Lizabeth Scott & Too Late For Tears


A somewhat short riff on Too Late for Tears... 

“I let you in because, well, housewives can get awfully bored sometimes…”

“What is it, Jane? I just don’t understand you.” So asks Arthur Kennedy’s upright husband to Lizabeth Scott’s kinked, cryptic wife in Byron Haskin’s Too Late for Tears, a movie as much about one woman suffering her own private hell (infernal boredom with the late 1940’s bonds of traditional marriage, a disgust with patronizing rich people) as it is about a coveted bag of loot. And of course, murder – murder enacted by this “femme fatale” who hides her new furs in the place her husband wouldn’t look and she likely loathes – the kitchen. (He, in fact, finds them and confronts her, and this is where I wonder if he spends more time in the kitchen than she does – which makes me like him more) But she’s not hiding her luxury pieces because she bought them with just his money. The money, in many ways, is her money. Money that quite literally dropped into her lap (dropped into the back seat of her car). Money he is nervous about. Money he didn’t earn. Money she wants to keep. Money that, for her, means freedom from convention. Money means security and fun. For her. He views it with understandable apprehension. He states: “I just don’t understand you,” and you ask yourself if he ever did.


The movie opens with Kennedy’s Alan and Scott’s Jane driving to a swanky get together one evening in Los Angeles. Jane, cool and beautiful and at times otherworldly in that distinct and timeless Lizabeth Scott way (she’s both dreamy-eyed and steely, rough voiced and soft, vulnerable and determinedly self-sufficient, smart as hell and spacey), objects to attending. Why? She’s says why. And she's pretty honest about it.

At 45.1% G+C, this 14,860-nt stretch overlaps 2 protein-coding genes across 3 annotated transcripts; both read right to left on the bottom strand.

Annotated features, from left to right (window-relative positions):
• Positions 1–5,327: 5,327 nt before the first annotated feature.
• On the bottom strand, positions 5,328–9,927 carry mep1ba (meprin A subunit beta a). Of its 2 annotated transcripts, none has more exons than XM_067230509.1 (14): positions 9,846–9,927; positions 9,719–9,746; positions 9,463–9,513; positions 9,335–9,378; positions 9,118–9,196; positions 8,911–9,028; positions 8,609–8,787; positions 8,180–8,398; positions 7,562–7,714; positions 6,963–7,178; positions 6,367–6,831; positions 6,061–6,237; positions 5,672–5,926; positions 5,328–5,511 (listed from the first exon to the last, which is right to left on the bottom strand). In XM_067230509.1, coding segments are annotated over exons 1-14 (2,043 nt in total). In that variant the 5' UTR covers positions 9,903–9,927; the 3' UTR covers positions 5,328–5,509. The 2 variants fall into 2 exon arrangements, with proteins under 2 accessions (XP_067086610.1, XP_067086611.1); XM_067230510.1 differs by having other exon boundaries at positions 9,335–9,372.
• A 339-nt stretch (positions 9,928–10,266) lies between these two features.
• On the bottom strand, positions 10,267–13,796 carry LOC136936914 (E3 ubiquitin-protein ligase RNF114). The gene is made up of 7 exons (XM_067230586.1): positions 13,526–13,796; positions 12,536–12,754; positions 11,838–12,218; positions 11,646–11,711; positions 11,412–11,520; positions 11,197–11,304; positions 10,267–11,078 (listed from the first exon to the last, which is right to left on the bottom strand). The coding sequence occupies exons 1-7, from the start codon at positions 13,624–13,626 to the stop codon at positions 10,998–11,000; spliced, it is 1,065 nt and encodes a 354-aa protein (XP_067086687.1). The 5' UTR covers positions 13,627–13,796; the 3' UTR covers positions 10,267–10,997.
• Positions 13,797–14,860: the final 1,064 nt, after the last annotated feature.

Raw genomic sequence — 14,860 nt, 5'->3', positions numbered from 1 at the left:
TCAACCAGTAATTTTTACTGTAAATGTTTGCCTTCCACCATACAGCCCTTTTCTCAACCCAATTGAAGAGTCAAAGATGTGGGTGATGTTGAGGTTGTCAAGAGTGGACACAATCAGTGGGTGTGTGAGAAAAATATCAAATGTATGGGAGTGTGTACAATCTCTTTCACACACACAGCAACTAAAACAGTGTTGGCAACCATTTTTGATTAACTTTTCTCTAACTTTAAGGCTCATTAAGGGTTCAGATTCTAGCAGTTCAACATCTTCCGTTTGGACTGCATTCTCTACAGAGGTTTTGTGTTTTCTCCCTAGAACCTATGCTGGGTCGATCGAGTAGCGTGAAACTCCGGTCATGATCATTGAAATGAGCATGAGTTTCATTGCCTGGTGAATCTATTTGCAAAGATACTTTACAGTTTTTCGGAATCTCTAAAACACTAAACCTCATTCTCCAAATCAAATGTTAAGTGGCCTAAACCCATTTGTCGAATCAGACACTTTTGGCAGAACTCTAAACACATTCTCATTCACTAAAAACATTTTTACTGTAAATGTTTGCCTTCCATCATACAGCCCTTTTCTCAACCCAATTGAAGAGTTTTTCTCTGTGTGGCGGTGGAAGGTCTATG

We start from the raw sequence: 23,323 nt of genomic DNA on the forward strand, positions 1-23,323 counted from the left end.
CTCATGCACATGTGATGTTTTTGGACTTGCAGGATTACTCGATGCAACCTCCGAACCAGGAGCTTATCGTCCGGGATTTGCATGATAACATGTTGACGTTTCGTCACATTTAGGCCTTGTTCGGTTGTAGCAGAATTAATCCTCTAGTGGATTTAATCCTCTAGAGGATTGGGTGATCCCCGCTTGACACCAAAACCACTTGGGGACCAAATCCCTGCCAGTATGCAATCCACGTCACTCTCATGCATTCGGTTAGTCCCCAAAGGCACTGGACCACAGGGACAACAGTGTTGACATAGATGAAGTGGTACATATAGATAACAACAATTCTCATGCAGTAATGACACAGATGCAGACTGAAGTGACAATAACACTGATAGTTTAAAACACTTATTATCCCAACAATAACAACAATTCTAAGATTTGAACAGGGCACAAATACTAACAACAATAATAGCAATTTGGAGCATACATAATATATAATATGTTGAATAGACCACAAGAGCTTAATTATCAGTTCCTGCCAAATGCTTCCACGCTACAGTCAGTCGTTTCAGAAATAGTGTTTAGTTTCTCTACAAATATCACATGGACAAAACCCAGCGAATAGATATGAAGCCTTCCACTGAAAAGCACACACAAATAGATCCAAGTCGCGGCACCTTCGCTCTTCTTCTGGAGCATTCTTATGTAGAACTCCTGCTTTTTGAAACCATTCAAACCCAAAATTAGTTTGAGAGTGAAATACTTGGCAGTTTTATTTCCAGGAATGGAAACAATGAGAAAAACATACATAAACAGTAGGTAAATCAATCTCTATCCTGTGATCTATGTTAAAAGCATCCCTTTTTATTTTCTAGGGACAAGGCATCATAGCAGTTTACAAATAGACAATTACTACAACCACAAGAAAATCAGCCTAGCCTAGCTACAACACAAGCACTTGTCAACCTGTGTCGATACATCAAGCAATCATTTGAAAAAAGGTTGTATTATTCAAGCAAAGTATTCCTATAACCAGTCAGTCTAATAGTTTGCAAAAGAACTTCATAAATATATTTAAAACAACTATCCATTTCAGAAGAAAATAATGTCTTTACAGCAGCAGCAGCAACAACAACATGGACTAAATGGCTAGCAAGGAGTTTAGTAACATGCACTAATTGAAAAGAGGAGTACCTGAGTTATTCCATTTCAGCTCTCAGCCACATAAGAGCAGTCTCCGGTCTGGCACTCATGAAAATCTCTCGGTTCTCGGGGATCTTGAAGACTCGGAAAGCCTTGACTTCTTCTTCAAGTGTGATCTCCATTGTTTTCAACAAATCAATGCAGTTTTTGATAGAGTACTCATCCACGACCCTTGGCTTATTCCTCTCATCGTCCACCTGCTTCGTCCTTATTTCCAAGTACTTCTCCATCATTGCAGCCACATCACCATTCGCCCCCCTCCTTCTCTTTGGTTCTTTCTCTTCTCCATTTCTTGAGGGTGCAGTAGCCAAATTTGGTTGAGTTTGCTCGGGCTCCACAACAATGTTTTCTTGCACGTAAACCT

Jane: I... I tried to tell you before we left home. I... I just don't like being patronized, that's all. I... I don't think I can take another evening of it.

Alan: Patronized? Oh, sweetheart, Ralph is one of the nicest guys I...

Jane: You know it isn't Ralph. It's his diamond-studded wife, looking down her nose at me like... like her big ugly house up there looks down on Hollywood. Please. I'm just not going. Slow down and find a place to turn.

Alan: Oh, Jane, you're crazy. Alice likes you.

Jane: Please, Alan. I mean it. I'm just not going.

They don’t go to that "patronizing" party because at that very moment, as Jane physically attempts to get him to turn the car around, a bag of loot is thrown into the back of their car by a mysterious sender. God? The devil? Whoever it is -- of all the good luck. And bad luck. When Jane discovers their devil-god-given bounty, she takes charge in a way that befuddles her husband and delights the viewer (we can’t help it  -- Scott makes her such a strange pleasure). Alan never saw this side of her before? He knows her financial frustrations, but what the hell does he think his wife does all day while he’s at work? Stare at recipes of meatloaf? Gleefully chat with his sister who lives next door? It’s not that you don’t feel for Alan, you do (and especially up to the point where she does him in – in one of those little boats in Westlake Park). And as Alan watches Jane becoming more and more obsessive, you start sensing a fatalism in him too. Not just because of her, but because of what he’s supposed to mean as a man— and as a provider. Or, perhaps, what he’s supposed to mean as a good person. Alan wants to report the money to the police, and Jane wants to keep it. So, when the two return home, managing to get past the real recipients and the cops, they empty out the estimated 100 thousand on the bed. Alan is concerned. Jane is practically orgasmic with all of that green luxuriating on the sheets. Surely, to her, this is a more exciting action than anything she’s ever seen or done on that mattress.